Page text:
Infant and pediatric
Birth is hard work for both mother and baby. There are a lot of pressures and forces being exerted onto your baby during their journey into our world. Birth in its many forms can be quite traumatic. While every birth is unique, there is always a chance that the baby suffers some sort of strain due to a variety of reasons. Even the most natural births can result in trauma that goes undetected. As researcher G. Gutmann has written, “The trauma from the birth process remains an under-publicized and therefore significantly under-treated problem.”While it may not be written in our conscious memories, research shows our prenatal, birth and neonatal imprints remain in our very cells and is certainly within our subconscious, influencing how we ultimately end up perceiving the world. From our behavior, reactions and perspectives later on in life, how we relate (in our adult lives) to stress at home or work, pressure from loved ones, how we go about making our toughest decisions, can very well be traced back to how we experienced life in our mother’s womb and our birth, when our response to stresses within our nervous system were developing.
baby is ready
On the physical level, birth happens naturally by a complex series of biological events initiated by the baby. When baby is ready, they navigate their way down the birth canal by way of their primitive reflexes and with the help from the contractions of the mother’s uterus, her instinctive pushing, gravity and positioning. Anything that interrupts this entire dance between the mother and baby has the potential to be experienced as invasive or overwhelming. And, we generally know that the traumas which have the deepest roots in our lives are the traumas that happen the earliest, all the way back to experiences of young childhood – including birth and womb time – when we were fully conscious but not yet verbal. This may sound overly dramatic, but we don’t pay enough attention to the psychological impact of childbirth on newborns—we assume that babies are not aware and won’t remember this transition.
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In regards to the potential physical trauma, a recent study by Viola Frymann demonstrated that 90% of newborns suffered the effects of birth trauma: associated strain through the neck and cranial areas following birth. Frymann, an American osteopathic doctor, studied more than 1,500 babies periodically across an 8-year period. She examined all babies within the first 24 hours to the first 5 days of birth. The study revealed that 10% of those newborn babies had perfectly, freely mobile skulls or cranial mechanisms. 10% had severe trauma to the head, evident even to untrained observers and the remaining 80% had some strain patterns in the cranial mechanisms.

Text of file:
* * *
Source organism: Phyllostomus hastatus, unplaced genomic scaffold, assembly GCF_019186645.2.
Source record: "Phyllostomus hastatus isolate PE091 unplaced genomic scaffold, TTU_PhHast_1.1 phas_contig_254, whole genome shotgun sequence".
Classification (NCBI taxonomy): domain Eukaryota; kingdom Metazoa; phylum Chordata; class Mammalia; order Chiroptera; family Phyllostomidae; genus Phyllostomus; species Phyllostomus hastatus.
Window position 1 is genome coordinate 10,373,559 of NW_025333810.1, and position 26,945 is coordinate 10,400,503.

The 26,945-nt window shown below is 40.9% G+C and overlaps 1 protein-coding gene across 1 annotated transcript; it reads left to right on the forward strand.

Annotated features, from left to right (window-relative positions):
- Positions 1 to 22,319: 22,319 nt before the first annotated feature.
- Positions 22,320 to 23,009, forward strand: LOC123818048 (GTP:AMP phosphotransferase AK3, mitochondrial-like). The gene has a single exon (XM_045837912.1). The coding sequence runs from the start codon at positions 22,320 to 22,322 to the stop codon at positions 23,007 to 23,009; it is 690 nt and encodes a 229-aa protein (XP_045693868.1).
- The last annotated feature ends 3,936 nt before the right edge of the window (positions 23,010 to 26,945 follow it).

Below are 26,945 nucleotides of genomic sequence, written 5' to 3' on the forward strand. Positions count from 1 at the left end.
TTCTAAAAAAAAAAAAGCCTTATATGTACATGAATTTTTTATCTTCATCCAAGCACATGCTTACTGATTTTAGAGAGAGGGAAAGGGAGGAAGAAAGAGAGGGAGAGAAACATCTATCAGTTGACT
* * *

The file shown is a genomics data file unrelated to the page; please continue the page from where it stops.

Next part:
Left unassessed and uncorrected, this trauma can potentially impact a baby’s neurological development and spinal growth, which could reduce healthy function of their nervous system. 65% of neurological development (development of the brain and nervous system) occurs in the child’s first year of life and 90% of their brain growth happens by age 5. We want to ensure your baby has every opportunity to maximize their nerve function during this critical period in their development.
Aside from birth, as your child develops, whether it’s their neurological developmental milestones, breast-feeding support, immune system function, falls on the playground or helping support your child(ren)’s participation in sports/physical activities, chiropractic care can positively impact their overall quality of life.
I strongly encourage you to find a chiropractor with the CACCP, DACCP, who is actively working towards those certifications or who has stated on their website other classes or certifications (such as Epic, Craniosacral, BEST, ICA) they have received in order to become more proficient in this realm of care. Again, of the 227+ credit hours it takes to become a Doctor of Chiropractic, we take between 4 and 16 credit hours (one-four classes) on OBGYN and pediatrics. That’s it. I do not believe it is sufficient enough to be able to serve an infant or child with specific chiropractic care and a thorough understanding of how their bodies and neurology develop. Yes, they are tiny humans, but they are far more complex than just “miniature adults.” I highly recommend finding a chiropractor who has taken the time to study and understand all the stages of pregnancy, postpartum and pediatric development. The best way to do this, is the call the practice and ask questions about their training. You should interview all practitioners you want to work with to see if they are the right fit.